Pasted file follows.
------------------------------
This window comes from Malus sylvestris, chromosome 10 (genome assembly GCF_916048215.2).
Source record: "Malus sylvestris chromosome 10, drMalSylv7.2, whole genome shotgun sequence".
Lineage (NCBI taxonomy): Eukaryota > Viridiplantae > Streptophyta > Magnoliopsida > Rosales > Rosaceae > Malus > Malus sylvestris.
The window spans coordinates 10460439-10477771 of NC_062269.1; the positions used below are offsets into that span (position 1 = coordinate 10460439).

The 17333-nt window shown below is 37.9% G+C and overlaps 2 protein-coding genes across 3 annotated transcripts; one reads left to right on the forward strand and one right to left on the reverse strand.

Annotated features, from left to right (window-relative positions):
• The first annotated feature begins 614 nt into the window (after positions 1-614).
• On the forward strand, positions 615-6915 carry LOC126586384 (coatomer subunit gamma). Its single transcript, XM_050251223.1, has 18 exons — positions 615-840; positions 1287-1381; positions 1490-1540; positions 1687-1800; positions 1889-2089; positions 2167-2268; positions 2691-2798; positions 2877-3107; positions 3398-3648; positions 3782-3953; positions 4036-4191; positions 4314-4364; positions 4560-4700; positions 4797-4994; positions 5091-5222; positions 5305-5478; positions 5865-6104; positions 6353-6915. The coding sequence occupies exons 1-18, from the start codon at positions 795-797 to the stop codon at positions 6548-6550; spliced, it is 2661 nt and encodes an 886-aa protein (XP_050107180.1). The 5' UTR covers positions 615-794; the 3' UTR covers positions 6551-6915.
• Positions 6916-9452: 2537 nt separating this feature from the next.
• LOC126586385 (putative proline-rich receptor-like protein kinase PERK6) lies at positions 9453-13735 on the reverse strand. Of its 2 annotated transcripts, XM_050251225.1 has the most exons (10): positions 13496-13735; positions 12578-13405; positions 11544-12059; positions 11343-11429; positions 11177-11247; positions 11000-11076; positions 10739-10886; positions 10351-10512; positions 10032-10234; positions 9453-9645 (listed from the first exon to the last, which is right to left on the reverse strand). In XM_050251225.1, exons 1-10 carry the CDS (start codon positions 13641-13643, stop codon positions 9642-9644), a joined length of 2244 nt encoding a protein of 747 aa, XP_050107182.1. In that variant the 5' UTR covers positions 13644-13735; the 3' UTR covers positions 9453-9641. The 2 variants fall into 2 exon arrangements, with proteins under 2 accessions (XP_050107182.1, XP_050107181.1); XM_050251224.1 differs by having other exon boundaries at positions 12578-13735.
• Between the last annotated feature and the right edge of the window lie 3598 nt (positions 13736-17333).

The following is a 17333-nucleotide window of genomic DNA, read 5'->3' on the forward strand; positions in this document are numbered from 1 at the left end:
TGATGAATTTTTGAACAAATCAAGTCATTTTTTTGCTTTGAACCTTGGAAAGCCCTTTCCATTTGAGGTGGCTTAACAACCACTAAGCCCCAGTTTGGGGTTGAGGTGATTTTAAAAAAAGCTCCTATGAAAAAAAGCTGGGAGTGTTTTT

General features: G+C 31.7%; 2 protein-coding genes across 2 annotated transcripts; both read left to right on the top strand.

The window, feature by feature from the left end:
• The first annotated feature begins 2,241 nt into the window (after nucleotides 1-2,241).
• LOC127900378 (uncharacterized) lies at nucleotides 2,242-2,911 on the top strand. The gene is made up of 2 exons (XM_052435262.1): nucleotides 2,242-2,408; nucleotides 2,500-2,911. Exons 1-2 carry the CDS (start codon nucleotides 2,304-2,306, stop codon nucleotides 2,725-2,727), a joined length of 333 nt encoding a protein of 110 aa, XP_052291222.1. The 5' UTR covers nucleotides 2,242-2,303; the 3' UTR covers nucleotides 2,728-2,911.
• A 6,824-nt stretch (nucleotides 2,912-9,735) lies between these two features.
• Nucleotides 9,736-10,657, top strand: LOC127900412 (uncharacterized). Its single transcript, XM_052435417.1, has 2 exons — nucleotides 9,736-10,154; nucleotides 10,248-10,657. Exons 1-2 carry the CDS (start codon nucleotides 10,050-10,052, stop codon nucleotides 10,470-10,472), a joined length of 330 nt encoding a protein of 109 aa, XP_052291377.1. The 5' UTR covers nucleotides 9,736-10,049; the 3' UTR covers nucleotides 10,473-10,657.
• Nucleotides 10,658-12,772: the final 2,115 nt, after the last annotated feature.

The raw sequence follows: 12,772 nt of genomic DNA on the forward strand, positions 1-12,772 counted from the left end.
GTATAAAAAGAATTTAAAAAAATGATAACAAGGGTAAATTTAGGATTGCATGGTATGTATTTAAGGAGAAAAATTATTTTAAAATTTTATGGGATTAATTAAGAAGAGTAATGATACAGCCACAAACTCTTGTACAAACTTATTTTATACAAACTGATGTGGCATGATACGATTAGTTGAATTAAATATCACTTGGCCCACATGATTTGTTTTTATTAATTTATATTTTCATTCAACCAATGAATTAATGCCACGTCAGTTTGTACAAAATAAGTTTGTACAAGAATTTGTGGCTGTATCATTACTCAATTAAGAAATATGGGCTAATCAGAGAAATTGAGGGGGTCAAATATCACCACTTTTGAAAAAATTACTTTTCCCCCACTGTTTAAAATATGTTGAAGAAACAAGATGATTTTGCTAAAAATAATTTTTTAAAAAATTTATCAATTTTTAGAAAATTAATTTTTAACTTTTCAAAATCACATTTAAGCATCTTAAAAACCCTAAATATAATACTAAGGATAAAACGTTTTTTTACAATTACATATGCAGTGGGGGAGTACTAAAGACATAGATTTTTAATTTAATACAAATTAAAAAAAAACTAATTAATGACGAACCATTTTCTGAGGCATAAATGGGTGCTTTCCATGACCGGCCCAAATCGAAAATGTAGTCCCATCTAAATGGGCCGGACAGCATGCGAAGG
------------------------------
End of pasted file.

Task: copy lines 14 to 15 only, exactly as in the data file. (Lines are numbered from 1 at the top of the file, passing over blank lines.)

General features: G+C 31.7%; 2 protein-coding genes across 2 annotated transcripts; both read left to right on the top strand.

The window, feature by feature from the left end: